Canada’s gross domestic product unexpectedly stalled in October, another sign the economy is struggling to recover from an oil-price shock.
Output was little changed at an annualized C$1.64 trillion ($1.18 trillion) compared with September, when the economy contracted 0.5 percent, the most since March 2009, Statistics Canada said Wednesday from Ottawa. Economists surveyed by Bloomberg predicted a 0.2 percent October expansion.
Non-conventional oil extraction rose 4.5 percent in October following a 10.6 percent drop in September when fires and maintenance shutdowns interrupted production. Public sector output rose 0.2 percent on the month.
The list of shrinking industries was much longer. Manufacturing fell by 0.3 percent led by food and plastics. The output of utilities declined by 1.4 percent. Retail fell by 0.4 percent and the 0.1 percent decline in wholesaling was the fourth straight.
Today’s report also showed a 0.4 percent decline in transportation and warehousing and a 0.1 percent fall in construction.
Investors are increasing bets Bank of Canada Governor Stephen Poloz will cut his 0.5 percent interest rate as oil prices hit new lows and growth in many other industries remains fails to take up the slack.
“There are a lot of headwinds to the Canadian economy right now,” Bruce Cooper, chief investment officer of the asset management arm of Toronto-Dominion Bank, said in a Dec. 18 interview with Pamela Ritchie on Bloomberg TV Canada. “There’s no silver bullet they can fire that will re-ignite the Canadian economy” at the Bank of Canada, he said.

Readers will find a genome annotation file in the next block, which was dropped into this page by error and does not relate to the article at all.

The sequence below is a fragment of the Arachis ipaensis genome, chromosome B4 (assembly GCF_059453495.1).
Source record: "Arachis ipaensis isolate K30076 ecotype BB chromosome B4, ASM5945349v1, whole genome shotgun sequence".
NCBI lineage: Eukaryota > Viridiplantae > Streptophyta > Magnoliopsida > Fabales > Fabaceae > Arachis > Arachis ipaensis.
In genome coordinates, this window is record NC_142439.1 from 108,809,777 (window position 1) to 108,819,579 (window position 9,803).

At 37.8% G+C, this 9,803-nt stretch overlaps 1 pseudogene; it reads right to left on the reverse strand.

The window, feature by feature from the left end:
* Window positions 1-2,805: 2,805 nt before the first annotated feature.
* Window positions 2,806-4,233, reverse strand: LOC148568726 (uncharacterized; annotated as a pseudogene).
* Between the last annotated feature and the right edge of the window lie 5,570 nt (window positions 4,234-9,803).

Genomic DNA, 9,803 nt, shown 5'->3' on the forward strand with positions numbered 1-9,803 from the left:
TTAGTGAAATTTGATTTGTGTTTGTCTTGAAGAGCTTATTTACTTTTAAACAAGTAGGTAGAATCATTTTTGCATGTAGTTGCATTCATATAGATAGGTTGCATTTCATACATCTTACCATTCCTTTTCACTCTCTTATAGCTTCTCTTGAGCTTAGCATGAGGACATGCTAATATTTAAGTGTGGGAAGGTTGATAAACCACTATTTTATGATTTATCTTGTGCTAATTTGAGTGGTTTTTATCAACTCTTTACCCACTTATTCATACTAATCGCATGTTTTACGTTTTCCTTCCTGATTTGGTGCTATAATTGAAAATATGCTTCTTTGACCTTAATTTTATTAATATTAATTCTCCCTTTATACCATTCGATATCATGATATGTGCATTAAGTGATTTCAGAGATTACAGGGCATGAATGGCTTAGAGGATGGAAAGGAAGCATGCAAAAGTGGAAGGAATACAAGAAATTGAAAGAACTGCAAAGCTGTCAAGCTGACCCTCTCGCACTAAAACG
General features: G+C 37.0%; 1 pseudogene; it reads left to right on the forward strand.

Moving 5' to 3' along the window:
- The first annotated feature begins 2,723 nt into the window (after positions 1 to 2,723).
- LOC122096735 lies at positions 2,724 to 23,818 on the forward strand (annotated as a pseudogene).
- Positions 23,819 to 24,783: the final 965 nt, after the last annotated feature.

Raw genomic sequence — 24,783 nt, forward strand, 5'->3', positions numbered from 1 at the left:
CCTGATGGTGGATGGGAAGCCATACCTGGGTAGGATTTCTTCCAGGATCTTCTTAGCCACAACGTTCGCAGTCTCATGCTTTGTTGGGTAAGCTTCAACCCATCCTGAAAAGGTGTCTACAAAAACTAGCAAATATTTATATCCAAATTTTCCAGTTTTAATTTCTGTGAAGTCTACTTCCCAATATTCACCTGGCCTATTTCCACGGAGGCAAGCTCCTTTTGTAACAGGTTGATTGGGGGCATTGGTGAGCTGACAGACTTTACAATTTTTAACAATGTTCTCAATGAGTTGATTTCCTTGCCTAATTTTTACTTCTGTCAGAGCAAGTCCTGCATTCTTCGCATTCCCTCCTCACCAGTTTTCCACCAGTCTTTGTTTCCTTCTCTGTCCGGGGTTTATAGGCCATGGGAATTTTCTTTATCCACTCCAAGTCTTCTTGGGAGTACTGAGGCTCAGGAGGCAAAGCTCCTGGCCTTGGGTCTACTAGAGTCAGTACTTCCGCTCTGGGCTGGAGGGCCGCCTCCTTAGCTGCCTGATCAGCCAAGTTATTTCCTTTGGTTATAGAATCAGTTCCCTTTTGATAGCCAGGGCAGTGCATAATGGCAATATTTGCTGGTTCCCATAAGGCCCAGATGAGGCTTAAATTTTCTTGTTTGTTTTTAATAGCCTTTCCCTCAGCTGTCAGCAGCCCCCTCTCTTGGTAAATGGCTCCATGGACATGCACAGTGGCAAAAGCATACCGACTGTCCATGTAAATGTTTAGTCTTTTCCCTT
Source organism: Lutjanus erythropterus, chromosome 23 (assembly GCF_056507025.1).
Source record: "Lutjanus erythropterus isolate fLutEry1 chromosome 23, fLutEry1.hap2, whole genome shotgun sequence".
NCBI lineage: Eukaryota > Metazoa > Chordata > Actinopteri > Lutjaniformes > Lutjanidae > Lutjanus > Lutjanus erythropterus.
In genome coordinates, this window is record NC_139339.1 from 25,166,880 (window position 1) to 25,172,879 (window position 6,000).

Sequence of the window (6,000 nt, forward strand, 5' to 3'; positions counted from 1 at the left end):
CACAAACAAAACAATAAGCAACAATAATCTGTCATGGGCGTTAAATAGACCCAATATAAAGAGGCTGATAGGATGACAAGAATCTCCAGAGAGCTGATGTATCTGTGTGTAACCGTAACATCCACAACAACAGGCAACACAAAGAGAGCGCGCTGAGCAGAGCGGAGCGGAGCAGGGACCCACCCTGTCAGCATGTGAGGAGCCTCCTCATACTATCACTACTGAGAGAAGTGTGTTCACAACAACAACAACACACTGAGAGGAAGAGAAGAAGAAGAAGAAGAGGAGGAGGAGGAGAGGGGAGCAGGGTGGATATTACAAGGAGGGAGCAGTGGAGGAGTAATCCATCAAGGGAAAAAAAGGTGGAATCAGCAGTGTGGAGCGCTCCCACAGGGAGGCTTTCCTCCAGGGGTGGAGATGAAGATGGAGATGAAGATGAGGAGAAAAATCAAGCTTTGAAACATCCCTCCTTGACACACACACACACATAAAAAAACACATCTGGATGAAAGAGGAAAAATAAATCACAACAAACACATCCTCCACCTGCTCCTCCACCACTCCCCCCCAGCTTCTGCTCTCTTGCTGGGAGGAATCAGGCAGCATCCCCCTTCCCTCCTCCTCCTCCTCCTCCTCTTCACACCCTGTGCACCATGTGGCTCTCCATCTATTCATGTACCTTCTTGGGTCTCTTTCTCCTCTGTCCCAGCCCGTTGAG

Economists surveyed by Bloomberg already predict fourth-quarter growth will lag the central bank’s forecast for an annualized gain of 1.5 percent. The survey’s median estimate is for a 1.1 percent increase.
Falling commodity prices have led to production or job cuts at companies from Potash Corp. of Saskatchewan, Devon Energy Corp. and Meg Energy Corp.
At the same time, manufacturers are struggling to reap the full benefit of the Canadian dollar’s 17 percent decline this year and increasing demand from the U.S.
Economists surveyed by Bloomberg predict growth slowed to 1.2 percent this year from 2.5 percent in 2014. Canadians will have to wait for at least two years before growth returns to where it was before the drop in oil prices — consensus is for 1.8 percent in 2016 and 2.1 percent in 2017.
Sluggish economic growth was a key topic of a meeting of Canada’s provincial and federal finance ministers this week, and included a private briefing from Governor Poloz.
“While we have some reason for optimism, it’s cautious optimism,” Bill Morneau, the federal minister, told reporters Dec. 21 when asked about Poloz’s briefing.
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